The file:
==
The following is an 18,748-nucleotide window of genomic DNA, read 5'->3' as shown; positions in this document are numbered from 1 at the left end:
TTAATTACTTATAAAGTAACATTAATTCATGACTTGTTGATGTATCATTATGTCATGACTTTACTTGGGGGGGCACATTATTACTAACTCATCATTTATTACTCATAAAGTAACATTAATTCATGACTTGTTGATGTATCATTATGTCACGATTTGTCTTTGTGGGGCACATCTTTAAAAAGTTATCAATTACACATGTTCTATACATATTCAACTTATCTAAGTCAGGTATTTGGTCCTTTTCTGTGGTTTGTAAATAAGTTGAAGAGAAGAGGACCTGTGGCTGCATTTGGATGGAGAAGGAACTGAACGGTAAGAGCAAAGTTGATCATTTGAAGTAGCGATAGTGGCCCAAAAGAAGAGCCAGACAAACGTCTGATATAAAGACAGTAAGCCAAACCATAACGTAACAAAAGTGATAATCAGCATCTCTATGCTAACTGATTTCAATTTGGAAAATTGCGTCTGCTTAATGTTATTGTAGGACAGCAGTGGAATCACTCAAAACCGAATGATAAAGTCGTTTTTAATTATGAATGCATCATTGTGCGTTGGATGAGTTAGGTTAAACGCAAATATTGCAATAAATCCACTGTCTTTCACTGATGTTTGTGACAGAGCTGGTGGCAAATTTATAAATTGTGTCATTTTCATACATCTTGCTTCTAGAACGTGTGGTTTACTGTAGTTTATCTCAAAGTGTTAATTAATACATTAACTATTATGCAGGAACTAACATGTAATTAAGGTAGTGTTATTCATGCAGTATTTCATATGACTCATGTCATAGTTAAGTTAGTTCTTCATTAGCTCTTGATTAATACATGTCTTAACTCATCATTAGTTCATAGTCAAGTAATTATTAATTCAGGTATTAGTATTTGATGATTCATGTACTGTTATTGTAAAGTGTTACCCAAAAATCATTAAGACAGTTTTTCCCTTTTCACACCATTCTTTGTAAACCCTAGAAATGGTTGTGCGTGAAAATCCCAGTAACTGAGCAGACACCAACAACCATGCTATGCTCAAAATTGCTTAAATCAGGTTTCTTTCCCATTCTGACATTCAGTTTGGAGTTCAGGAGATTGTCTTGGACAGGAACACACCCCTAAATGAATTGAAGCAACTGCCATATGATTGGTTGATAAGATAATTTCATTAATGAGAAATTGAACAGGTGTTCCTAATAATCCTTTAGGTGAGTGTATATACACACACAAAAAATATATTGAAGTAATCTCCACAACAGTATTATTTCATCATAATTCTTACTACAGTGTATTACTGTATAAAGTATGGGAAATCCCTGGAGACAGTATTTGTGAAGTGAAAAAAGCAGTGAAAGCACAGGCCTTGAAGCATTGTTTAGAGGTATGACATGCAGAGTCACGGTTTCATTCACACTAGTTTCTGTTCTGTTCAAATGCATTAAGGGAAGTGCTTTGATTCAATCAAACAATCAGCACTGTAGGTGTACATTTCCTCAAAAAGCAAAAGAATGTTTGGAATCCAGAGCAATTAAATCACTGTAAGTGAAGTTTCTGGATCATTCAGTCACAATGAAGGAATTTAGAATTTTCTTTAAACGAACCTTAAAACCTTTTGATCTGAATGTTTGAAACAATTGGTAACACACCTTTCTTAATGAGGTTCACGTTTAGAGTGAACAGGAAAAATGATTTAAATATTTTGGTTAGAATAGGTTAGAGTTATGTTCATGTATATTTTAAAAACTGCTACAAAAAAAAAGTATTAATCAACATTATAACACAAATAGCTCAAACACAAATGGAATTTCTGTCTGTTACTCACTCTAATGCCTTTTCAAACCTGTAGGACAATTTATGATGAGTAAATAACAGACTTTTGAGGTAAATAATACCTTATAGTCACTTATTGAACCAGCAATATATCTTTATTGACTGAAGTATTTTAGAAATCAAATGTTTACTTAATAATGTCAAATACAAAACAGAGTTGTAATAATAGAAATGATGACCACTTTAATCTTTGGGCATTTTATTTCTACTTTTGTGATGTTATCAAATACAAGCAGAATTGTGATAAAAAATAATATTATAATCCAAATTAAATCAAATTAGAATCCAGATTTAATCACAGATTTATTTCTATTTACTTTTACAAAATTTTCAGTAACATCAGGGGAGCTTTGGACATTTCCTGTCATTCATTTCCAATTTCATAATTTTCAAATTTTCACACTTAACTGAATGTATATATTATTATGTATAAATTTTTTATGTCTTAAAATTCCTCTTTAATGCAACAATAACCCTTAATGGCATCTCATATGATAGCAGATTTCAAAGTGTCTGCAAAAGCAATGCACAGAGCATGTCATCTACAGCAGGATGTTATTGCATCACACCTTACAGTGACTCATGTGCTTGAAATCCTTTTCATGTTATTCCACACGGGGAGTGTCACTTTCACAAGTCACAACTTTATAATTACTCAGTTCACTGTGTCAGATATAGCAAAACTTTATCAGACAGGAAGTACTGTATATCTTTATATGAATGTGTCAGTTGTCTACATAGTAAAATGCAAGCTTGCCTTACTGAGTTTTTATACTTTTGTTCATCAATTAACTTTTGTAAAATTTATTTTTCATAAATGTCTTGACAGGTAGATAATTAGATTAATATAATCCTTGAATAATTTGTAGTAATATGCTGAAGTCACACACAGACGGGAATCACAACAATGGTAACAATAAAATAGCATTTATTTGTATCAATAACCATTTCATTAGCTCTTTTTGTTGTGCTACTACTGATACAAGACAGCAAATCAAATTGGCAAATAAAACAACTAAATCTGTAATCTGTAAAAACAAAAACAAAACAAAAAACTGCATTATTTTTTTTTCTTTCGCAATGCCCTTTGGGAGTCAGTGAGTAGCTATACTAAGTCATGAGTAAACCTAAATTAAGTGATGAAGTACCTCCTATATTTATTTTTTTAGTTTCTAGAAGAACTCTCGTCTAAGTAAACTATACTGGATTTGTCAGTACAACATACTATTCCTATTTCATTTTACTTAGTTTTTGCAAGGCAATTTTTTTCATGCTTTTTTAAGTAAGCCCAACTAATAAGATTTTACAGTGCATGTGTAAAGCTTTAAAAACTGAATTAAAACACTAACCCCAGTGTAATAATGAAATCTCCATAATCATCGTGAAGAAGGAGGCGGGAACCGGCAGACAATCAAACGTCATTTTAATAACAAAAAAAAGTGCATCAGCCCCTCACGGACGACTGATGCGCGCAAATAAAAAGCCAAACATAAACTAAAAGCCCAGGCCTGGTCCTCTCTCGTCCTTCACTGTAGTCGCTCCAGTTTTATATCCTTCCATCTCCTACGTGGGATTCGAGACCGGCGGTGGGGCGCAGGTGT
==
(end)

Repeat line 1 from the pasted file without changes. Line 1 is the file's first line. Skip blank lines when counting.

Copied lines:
The following is an 18,748-nucleotide window of genomic DNA, read 5'->3' as shown; positions in this document are numbered from 1 at the left end: